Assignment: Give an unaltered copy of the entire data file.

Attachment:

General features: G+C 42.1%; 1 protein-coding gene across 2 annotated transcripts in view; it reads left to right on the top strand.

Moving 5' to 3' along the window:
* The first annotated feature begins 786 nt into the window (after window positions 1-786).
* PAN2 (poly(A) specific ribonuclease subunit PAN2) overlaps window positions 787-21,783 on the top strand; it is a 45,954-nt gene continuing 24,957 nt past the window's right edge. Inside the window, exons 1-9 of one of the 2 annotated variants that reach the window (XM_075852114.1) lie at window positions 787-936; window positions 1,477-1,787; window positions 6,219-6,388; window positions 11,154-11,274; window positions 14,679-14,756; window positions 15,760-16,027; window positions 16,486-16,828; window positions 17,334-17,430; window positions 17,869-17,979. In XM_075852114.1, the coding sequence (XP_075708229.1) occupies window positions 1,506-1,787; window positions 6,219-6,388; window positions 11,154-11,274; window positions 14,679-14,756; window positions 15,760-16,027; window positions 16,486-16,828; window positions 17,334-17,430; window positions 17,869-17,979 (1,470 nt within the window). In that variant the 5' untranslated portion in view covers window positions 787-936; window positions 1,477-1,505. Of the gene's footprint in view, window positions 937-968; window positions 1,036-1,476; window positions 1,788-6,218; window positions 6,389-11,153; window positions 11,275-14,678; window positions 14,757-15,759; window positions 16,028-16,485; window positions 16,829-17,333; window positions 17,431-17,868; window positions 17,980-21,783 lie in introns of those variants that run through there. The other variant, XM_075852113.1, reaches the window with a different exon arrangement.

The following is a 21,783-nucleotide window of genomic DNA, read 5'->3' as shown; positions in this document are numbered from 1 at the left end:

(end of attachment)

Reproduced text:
General features: G+C 42.1%; 1 protein-coding gene across 2 annotated transcripts in view; it reads left to right on the top strand.

Moving 5' to 3' along the window:
* The first annotated feature begins 786 nt into the window (after window positions 1-786).
* PAN2 (poly(A) specific ribonuclease subunit PAN2) overlaps window positions 787-21,783 on the top strand; it is a 45,954-nt gene continuing 24,957 nt past the window's right edge. Inside the window, exons 1-9 of one of the 2 annotated variants that reach the window (XM_075852114.1) lie at window positions 787-936; window positions 1,477-1,787; window positions 6,219-6,388; window positions 11,154-11,274; window positions 14,679-14,756; window positions 15,760-16,027; window positions 16,486-16,828; window positions 17,334-17,430; window positions 17,869-17,979. In XM_075852114.1, the coding sequence (XP_075708229.1) occupies window positions 1,506-1,787; window positions 6,219-6,388; window positions 11,154-11,274; window positions 14,679-14,756; window positions 15,760-16,027; window positions 16,486-16,828; window positions 17,334-17,430; window positions 17,869-17,979 (1,470 nt within the window). In that variant the 5' untranslated portion in view covers window positions 787-936; window positions 1,477-1,505. Of the gene's footprint in view, window positions 937-968; window positions 1,036-1,476; window positions 1,788-6,218; window positions 6,389-11,153; window positions 11,275-14,678; window positions 14,757-15,759; window positions 16,028-16,485; window positions 16,829-17,333; window positions 17,431-17,868; window positions 17,980-21,783 lie in introns of those variants that run through there. The other variant, XM_075852113.1, reaches the window with a different exon arrangement.

The following is a 21,783-nucleotide window of genomic DNA, read 5'->3' as shown; positions in this document are numbered from 1 at the left end: